1. SALE –INTEREST, ALLEGATION OF–NoT SEPARATE CAUSE OF ACTION. Interest on goods sold and delivered does not constitute a separate cause of action, in an action for the price of such goods; and a simple statement that the given sum sued for is for interest does not render the complaint unintelligible. ambiguous, or uncertain. 2. SAME–BREACH of CoNTRACT-DAMAGES-REMOTE AND PROXIMATE CAUSE OF LOSS. In an action to recover the value of certain piles, the defendant is not entitled to show that, by reason of plaintiff's delay in furnishing such piles, he was prevented from completing the contract under which they were to be used for so long a time that he failed to realize the money on such contract that he would otherwise have received; such failure or delay on plaintiff's part being merely a remote and not a proximate cause of defendant’s loss.
Department 1. Appeal from superior court, Sacramento county.
Grove L. Johnson, for appellant.
Young, Young & Dunn, for respondent.
SEARLs, C. Action to recover $1,807.40, for lumber, building material, and piles sold and delivered by plaintiff to defendant. Plaintiff had a verdict for $1,087.90, upon which judgment was entered. The appeal is taken from the judgment, and from an order denying a motion for a new trial. Defendant interposed a demurrer to the complaint, which was overruled. The demurrer was properly overruled.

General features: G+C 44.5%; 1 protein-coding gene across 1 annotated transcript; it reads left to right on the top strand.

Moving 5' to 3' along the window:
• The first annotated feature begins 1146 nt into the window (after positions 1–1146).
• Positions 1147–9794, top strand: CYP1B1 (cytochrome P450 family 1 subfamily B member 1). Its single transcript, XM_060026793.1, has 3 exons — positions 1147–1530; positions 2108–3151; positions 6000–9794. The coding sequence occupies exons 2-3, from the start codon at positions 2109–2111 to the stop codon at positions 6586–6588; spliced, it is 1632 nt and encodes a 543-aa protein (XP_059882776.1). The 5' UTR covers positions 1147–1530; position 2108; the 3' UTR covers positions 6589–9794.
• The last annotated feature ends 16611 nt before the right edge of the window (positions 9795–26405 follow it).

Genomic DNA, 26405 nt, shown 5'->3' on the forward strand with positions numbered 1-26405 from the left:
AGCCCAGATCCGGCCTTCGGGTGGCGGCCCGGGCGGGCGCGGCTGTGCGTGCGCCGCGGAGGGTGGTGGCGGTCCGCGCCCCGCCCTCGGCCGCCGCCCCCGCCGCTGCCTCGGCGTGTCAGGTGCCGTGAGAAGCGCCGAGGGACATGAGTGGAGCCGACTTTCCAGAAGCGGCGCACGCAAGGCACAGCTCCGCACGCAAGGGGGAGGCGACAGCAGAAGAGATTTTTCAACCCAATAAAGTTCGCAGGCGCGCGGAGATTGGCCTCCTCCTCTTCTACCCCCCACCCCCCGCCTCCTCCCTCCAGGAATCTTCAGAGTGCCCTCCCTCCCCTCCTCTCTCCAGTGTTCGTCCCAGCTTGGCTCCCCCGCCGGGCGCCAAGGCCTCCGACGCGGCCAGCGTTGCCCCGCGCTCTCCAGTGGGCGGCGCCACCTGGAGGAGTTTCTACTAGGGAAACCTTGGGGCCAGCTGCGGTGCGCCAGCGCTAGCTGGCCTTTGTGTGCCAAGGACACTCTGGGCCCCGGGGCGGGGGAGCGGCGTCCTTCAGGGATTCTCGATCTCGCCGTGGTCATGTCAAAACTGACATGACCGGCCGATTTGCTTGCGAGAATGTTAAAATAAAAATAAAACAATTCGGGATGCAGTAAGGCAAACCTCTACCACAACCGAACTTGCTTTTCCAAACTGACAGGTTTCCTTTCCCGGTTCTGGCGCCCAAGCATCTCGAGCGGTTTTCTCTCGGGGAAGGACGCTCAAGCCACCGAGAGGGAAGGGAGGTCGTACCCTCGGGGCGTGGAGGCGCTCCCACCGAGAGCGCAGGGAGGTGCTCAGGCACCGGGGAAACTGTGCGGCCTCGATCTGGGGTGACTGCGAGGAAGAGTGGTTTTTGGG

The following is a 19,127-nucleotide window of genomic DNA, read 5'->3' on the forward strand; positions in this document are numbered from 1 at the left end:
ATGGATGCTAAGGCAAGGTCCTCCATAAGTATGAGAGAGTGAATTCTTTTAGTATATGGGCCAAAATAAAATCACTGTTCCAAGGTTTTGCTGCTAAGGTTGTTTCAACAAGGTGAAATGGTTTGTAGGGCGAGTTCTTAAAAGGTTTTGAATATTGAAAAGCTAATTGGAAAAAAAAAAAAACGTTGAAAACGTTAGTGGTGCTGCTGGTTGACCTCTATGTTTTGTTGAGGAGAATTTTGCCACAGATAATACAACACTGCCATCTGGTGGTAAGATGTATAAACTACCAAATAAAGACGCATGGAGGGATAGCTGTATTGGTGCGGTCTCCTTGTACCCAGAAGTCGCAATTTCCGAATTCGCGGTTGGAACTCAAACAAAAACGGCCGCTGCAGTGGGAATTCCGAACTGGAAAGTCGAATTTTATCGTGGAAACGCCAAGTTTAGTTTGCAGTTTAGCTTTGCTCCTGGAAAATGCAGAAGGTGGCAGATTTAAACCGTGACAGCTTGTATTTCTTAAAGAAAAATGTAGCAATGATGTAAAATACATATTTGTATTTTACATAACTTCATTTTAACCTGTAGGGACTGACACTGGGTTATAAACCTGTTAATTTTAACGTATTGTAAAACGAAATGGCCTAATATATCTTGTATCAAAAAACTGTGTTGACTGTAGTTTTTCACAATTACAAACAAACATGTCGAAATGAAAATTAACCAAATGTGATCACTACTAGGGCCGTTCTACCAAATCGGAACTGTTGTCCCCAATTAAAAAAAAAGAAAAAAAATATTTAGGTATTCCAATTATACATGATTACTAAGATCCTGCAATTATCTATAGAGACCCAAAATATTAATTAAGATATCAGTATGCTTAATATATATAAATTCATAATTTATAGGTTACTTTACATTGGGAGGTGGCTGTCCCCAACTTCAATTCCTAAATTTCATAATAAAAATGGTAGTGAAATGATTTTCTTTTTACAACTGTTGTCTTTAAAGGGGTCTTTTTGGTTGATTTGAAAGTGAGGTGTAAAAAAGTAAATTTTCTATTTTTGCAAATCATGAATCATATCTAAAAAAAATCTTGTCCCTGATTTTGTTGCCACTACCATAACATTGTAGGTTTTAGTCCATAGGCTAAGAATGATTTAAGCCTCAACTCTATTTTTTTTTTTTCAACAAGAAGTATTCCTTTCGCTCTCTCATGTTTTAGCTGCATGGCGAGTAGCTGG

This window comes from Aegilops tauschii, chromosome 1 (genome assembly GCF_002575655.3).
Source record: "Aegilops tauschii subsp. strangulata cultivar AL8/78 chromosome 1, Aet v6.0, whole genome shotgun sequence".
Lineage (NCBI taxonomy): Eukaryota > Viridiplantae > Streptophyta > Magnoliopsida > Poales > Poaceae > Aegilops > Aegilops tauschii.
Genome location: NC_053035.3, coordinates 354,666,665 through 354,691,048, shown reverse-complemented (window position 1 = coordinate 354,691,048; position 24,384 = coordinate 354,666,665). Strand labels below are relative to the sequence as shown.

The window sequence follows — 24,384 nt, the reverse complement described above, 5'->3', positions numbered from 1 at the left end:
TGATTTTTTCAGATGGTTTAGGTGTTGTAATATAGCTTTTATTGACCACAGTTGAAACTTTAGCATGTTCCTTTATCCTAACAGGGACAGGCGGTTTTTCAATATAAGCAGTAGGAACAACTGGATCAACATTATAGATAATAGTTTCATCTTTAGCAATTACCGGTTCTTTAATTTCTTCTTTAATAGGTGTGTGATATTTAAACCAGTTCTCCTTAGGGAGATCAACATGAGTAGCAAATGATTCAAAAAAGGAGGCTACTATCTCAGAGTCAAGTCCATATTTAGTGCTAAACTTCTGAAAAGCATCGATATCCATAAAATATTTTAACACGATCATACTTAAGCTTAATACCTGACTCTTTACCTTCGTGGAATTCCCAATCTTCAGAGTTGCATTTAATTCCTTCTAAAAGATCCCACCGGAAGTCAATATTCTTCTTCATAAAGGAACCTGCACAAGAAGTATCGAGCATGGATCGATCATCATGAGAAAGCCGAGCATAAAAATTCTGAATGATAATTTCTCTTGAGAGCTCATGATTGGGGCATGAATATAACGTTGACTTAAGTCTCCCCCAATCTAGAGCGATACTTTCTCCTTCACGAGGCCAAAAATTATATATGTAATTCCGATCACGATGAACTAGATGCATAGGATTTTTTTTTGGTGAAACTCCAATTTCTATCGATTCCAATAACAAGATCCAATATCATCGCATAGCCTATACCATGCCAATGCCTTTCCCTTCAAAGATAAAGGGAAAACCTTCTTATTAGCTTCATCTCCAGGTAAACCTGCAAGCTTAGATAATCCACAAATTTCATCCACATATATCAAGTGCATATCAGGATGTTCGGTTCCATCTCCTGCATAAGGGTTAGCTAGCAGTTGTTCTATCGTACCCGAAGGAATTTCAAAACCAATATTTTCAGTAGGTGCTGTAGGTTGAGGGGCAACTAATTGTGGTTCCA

The pleading, after averring the indebtedness of defendant in the sum of $1,578.97, on account of certain lumber, building material, etc., sold and delivered to defendant by plaintiff between October, 1880, and August, 1882, proceeds to aver that defendant is further indebted in the sum of $228.43, on account of interest to August 1, 1882, due on said sum. The interest was but an incident of the principal thing, the debt due to plaintiff. It did not constitute, and was not treated in the complaint as forming, a separate cause of action. The simple statement, in concise language, that a given sum was due for interest up to a given date on the principal sum did not render the complaint ambiguous, unintelligible, and uncertain in any respect.
At the trial defendant introduced testimony tending to show that he contracted with plaintiff for certain piles and lumber, to be used in pursuance of a contract with the drainage commissioners, which he had agreed to finish within a given time, all of which was known to plaintiff, who agreed to furnish the same when required. Defendant then offered to prove that plaintiff failed to furnish the piles in time, whereby he was delayed in the completion of his contract, and failed to realize the money therefor which, but for such delay, he would have received from the state through the drainage commission. The testimony was offered in various forms, but all tending to the same end, viz., to show that by the delay of plaintiff defendant was prevented from completing his contract for so long a time that he did not receive his pay from the state, was compelled to borrow money to carry on the “work that the piles were to be used in,” etc.